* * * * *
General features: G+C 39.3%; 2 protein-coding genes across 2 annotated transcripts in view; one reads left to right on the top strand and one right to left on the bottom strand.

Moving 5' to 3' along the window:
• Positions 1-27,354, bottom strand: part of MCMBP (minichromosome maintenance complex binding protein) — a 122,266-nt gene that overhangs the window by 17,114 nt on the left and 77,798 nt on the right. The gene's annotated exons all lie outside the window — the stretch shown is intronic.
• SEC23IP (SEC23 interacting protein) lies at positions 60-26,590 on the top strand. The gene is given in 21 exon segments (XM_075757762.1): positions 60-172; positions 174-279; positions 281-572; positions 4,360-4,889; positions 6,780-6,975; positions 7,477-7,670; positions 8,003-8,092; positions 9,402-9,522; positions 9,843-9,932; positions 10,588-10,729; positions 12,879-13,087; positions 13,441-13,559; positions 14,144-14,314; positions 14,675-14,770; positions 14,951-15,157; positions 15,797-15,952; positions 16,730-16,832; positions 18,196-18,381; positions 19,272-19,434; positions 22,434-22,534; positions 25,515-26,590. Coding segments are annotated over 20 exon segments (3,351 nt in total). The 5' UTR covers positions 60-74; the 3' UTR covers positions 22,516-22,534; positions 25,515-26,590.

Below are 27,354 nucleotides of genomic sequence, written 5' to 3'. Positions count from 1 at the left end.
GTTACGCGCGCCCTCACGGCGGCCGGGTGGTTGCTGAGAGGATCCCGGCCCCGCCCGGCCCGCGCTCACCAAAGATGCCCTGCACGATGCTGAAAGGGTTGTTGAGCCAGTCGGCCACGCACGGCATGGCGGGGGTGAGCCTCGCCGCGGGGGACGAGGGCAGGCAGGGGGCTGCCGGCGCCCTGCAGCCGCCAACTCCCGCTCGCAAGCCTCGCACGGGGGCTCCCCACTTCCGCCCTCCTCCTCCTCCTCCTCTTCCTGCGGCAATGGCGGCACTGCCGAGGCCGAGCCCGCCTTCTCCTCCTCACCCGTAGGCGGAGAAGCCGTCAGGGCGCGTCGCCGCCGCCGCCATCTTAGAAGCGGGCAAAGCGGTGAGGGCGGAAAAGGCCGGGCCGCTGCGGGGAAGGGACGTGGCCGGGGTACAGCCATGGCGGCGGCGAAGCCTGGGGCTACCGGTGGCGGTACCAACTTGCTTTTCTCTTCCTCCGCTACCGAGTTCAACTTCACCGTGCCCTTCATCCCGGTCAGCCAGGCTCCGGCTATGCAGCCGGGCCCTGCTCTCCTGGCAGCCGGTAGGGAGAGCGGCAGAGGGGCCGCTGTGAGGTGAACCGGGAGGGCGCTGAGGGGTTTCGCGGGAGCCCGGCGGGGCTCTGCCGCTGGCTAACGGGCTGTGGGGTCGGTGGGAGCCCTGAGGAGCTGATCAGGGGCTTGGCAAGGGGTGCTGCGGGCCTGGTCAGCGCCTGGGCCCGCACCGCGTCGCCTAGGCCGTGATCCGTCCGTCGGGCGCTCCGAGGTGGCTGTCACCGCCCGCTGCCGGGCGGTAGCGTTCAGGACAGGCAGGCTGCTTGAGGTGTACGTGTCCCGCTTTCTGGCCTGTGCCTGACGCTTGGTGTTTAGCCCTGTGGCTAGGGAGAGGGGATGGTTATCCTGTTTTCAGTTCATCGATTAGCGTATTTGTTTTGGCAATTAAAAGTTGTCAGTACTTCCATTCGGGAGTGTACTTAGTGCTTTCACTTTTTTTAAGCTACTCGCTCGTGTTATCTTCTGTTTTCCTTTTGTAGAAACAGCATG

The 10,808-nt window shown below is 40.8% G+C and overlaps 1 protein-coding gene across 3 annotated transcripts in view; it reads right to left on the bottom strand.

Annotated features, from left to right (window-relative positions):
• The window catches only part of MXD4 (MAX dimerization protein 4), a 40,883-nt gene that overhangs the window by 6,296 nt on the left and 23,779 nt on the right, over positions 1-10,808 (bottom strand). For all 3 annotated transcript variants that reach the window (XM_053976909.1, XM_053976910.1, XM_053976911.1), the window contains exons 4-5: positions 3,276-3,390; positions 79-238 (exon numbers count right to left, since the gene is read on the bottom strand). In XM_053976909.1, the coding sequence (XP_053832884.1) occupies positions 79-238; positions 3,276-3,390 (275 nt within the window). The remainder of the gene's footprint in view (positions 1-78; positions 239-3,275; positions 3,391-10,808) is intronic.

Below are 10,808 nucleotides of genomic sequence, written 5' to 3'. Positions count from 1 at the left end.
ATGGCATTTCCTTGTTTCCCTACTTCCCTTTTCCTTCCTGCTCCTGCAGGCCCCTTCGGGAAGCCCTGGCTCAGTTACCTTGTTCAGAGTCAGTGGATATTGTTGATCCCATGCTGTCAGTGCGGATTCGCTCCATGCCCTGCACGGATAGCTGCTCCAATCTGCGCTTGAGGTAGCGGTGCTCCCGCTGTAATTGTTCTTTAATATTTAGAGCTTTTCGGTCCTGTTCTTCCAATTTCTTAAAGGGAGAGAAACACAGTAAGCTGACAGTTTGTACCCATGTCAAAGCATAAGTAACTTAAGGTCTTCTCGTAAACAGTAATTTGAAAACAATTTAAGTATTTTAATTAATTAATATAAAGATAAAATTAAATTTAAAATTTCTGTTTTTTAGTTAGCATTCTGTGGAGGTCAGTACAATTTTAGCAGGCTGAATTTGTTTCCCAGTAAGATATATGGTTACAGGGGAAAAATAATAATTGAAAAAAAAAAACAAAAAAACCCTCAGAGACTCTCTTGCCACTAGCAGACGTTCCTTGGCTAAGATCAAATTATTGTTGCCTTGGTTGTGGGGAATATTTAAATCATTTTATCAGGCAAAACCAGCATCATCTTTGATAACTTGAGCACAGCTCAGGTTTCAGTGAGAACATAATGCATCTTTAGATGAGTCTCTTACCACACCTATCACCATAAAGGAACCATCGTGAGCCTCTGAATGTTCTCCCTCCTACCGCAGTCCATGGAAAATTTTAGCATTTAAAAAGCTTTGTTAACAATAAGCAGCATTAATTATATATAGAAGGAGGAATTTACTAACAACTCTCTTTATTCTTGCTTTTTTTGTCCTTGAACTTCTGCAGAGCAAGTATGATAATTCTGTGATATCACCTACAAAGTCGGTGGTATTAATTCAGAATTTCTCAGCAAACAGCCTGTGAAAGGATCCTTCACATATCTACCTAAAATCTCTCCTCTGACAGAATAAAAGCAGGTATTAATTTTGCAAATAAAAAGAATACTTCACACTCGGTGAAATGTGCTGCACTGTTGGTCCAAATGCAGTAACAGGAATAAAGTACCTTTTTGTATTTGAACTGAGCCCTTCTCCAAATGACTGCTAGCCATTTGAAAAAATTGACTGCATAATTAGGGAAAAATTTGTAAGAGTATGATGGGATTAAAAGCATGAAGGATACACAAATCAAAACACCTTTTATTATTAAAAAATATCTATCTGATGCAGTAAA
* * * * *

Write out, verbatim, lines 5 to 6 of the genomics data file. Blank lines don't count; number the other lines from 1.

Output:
Below are 27,354 nucleotides of genomic sequence, written 5' to 3'. Positions count from 1 at the left end.
GTTACGCGCGCCCTCACGGCGGCCGGGTGGTTGCTGAGAGGATCCCGGCCCCGCCCGGCCCGCGCTCACCAAAGATGCCCTGCACGATGCTGAAAGGGTTGTTGAGCCAGTCGGCCACGCACGGCATGGCGGGGGTGAGCCTCGCCGCGGGGGACGAGGGCAGGCAGGGGGCTGCCGGCGCCCTGCAGCCGCCAACTCCCGCTCGCAAGCCTCGCACGGGGGCTCCCCACTTCCGCCCTCCTCCTCCTCCTCCTCTTCCTGCGGCAATGGCGGCACTGCCGAGGCCGAGCCCGCCTTCTCCTCCTCACCCGTAGGCGGAGAAGCCGTCAGGGCGCGTCGCCGCCGCCGCCATCTTAGAAGCGGGCAAAGCGGTGAGGGCGGAAAAGGCCGGGCCGCTGCGGGGAAGGGACGTGGCCGGGGTACAGCCATGGCGGCGGCGAAGCCTGGGGCTACCGGTGGCGGTACCAACTTGCTTTTCTCTTCCTCCGCTACCGAGTTCAACTTCACCGTGCCCTTCATCCCGGTCAGCCAGGCTCCGGCTATGCAGCCGGGCCCTGCTCTCCTGGCAGCCGGTAGGGAGAGCGGCAGAGGGGCCGCTGTGAGGTGAACCGGGAGGGCGCTGAGGGGTTTCGCGGGAGCCCGGCGGGGCTCTGCCGCTGGCTAACGGGCTGTGGGGTCGGTGGGAGCCCTGAGGAGCTGATCAGGGGCTTGGCAAGGGGTGCTGCGGGCCTGGTCAGCGCCTGGGCCCGCACCGCGTCGCCTAGGCCGTGATCCGTCCGTCGGGCGCTCCGAGGTGGCTGTCACCGCCCGCTGCCGGGCGGTAGCGTTCAGGACAGGCAGGCTGCTTGAGGTGTACGTGTCCCGCTTTCTGGCCTGTGCCTGACGCTTGGTGTTTAGCCCTGTGGCTAGGGAGAGGGGATGGTTATCCTGTTTTCAGTTCATCGATTAGCGTATTTGTTTTGGCAATTAAAAGTTGTCAGTACTTCCATTCGGGAGTGTACTTAGTGCTTTCACTTTTTTTAAGCTACTCGCTCGTGTTATCTTCTGTTTTCCTTTTGTAGAAACAGCATG